College is the last step in education before heading into the professional world, but for some reason I feel like I am about to start five steps behind.
Journalism can feel like an impossible field to break into — with internships, networking and working on getting published clips for your resume. It feels terrifying to study in such an independent field that leaves it mostly up to the individual where they take their degree and knowledge. Sometimes I fear that I should have chosen a career track that could be laid out for me — if one even exists.
Aside from the stress of getting internships, having clips published and gaining experience through academic extracurriculars — mainly news publications in my case — it can take very little to make you feel like you are on the wrong path, and that you wasted your college experience by not doing everything possible to advance your career.
This past summer I started sensing that I might be lacking in professional experience compared to my contemporaries. While I was sitting at work every day, I saw others share their clips writing for news organizations or working at major companies. I got a sinking feeling that I missed out on a crucial summer when I should have been gaining the type of experience that could go on a resume.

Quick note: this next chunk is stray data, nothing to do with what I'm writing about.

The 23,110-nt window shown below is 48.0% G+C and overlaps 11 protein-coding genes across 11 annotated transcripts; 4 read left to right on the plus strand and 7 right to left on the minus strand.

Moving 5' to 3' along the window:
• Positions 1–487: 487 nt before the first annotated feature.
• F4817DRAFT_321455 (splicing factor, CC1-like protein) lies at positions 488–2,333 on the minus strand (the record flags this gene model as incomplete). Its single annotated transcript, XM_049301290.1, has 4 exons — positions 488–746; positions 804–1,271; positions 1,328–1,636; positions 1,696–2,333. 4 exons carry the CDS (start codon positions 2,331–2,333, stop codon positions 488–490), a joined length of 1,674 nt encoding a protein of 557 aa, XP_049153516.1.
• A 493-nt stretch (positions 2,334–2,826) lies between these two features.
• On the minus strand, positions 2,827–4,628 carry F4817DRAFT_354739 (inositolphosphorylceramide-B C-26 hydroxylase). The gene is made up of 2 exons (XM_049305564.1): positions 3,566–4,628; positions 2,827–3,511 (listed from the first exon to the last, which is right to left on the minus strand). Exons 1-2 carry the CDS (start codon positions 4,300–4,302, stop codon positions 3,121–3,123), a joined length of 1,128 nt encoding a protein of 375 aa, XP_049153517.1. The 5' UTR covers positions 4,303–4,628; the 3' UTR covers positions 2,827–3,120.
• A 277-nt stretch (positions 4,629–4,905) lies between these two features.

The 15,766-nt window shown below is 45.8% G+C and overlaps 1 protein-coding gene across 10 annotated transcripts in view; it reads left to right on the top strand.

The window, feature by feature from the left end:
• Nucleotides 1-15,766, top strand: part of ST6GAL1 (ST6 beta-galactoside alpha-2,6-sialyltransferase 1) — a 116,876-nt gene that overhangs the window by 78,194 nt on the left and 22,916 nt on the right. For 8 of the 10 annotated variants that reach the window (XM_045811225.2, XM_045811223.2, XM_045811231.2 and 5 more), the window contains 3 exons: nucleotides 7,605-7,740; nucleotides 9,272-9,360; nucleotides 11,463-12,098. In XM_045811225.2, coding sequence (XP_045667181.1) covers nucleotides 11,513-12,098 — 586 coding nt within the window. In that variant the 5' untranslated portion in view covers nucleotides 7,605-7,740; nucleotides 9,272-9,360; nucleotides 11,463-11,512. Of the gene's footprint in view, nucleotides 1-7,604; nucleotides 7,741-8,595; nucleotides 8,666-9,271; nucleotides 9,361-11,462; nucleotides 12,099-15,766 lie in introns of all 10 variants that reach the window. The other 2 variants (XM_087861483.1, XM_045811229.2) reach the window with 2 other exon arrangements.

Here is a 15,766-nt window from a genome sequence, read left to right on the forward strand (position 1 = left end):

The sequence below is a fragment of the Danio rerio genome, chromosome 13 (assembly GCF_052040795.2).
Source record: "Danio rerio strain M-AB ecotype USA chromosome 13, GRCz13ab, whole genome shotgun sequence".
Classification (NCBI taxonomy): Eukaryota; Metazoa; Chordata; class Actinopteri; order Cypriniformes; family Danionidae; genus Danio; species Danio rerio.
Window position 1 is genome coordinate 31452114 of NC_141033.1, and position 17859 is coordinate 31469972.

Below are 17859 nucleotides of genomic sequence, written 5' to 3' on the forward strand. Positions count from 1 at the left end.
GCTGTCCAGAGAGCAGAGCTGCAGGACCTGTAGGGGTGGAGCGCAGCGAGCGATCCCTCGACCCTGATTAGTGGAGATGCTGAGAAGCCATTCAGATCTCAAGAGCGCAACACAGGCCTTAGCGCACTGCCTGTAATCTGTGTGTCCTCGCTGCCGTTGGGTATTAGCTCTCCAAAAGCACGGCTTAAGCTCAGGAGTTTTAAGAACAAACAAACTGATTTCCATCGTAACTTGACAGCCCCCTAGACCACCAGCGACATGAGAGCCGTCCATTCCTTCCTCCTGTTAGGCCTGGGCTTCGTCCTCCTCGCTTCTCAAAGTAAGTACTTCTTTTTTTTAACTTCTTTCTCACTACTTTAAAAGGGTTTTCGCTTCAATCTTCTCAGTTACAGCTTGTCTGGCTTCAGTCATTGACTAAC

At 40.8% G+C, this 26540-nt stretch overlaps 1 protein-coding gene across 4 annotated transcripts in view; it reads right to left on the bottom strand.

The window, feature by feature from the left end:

I never considered the idea of reviving that blog that I used to be so passionate about or taking more photos to build my portfolio. Since being back in school, I am exploring all those routes to my journalistic creativity. There are endless ways towards the right career path — and none of them are right — but that does not deter my mind from looking at my classmates’ achievements and positions and wondering why am I not in their position.
The most introspective and individualistic feeling of this issue is comparison. Comparing my resume to those of my peers can lead to spiraling and unnecessary stress. I may be terrified in my junior year of college that I still don’t hold an editorial position in a student news publication, but I may edit and be a copy editor for a satire publication where I learned the same skills.
The more I discuss this and dig into whether or not this is a greater phenomenon that we are all too familiar with, the more I feel like the broader and easier question is: Do we ever stop comparing ourselves to one another? My answer for the moment is no. It seems impossible to stop our eyes from wandering to the person next to us, and see what they are up to — are they working more than you, writing about something more quote-unquote serious or are they just more confident in their choices.
Initially, when I asked myself if I was already behind in my career during college, immediately I thought yes. Knowing that was my gut reaction filled me with fear that I had not worked hard enough over the last two and a half years.
Now I realize that it is terrible to brush past two years of my college education, and I am trying to appreciate every opportunity I had and continue the pursuit of telling stories. I am slowly becoming more confident that I am preparing myself — in my own way — for the career that I seek, not the ones my peers are working towards.